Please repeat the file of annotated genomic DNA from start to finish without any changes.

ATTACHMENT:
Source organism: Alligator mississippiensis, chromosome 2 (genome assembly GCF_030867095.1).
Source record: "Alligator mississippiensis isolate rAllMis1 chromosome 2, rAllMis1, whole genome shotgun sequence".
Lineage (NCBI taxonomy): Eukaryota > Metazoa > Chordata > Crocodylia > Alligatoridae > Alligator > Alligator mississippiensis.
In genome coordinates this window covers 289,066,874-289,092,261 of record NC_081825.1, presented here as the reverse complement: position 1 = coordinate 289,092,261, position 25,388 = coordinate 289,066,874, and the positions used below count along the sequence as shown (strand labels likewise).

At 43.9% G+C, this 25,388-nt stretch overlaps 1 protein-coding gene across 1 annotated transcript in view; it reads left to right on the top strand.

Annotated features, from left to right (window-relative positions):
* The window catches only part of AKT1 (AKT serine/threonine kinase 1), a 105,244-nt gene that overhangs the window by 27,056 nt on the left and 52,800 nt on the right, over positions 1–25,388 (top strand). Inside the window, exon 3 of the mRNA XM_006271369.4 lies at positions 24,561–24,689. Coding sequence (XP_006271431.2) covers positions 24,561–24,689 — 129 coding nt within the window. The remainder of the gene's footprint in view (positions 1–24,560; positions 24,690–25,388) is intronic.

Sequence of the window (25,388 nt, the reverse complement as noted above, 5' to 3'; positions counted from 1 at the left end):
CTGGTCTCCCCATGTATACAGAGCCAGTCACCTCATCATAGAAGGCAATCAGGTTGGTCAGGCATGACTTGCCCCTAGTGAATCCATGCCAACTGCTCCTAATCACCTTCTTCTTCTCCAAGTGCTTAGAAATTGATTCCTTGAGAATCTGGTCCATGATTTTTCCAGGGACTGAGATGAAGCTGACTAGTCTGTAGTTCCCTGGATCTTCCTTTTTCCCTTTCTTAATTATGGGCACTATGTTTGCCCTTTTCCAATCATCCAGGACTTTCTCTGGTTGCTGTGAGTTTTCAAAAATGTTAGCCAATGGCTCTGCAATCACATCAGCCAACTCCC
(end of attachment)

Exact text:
Source organism: Alligator mississippiensis, chromosome 2 (genome assembly GCF_030867095.1).
Source record: "Alligator mississippiensis isolate rAllMis1 chromosome 2, rAllMis1, whole genome shotgun sequence".
Lineage (NCBI taxonomy): Eukaryota > Metazoa > Chordata > Crocodylia > Alligatoridae > Alligator > Alligator mississippiensis.
In genome coordinates this window covers 289,066,874-289,092,261 of record NC_081825.1, presented here as the reverse complement: position 1 = coordinate 289,092,261, position 25,388 = coordinate 289,066,874, and the positions used below count along the sequence as shown (strand labels likewise).

At 43.9% G+C, this 25,388-nt stretch overlaps 1 protein-coding gene across 1 annotated transcript in view; it reads left to right on the top strand.

Annotated features, from left to right (window-relative positions):
* The window catches only part of AKT1 (AKT serine/threonine kinase 1), a 105,244-nt gene that overhangs the window by 27,056 nt on the left and 52,800 nt on the right, over positions 1–25,388 (top strand). Inside the window, exon 3 of the mRNA XM_006271369.4 lies at positions 24,561–24,689. Coding sequence (XP_006271431.2) covers positions 24,561–24,689 — 129 coding nt within the window. The remainder of the gene's footprint in view (positions 1–24,560; positions 24,690–25,388) is intronic.

Sequence of the window (25,388 nt, the reverse complement as noted above, 5' to 3'; positions counted from 1 at the left end):
CTGGTCTCCCCATGTATACAGAGCCAGTCACCTCATCATAGAAGGCAATCAGGTTGGTCAGGCATGACTTGCCCCTAGTGAATCCATGCCAACTGCTCCTAATCACCTTCTTCTTCTCCAAGTGCTTAGAAATTGATTCCTTGAGAATCTGGTCCATGATTTTTCCAGGGACTGAGATGAAGCTGACTAGTCTGTAGTTCCCTGGATCTTCCTTTTTCCCTTTCTTAATTATGGGCACTATGTTTGCCCTTTTCCAATCATCCAGGACTTTCTCTGGTTGCTGTGAGTTTTCAAAAATGTTAGCCAATGGCTCTGCAATCACATCAGCCAACTCCC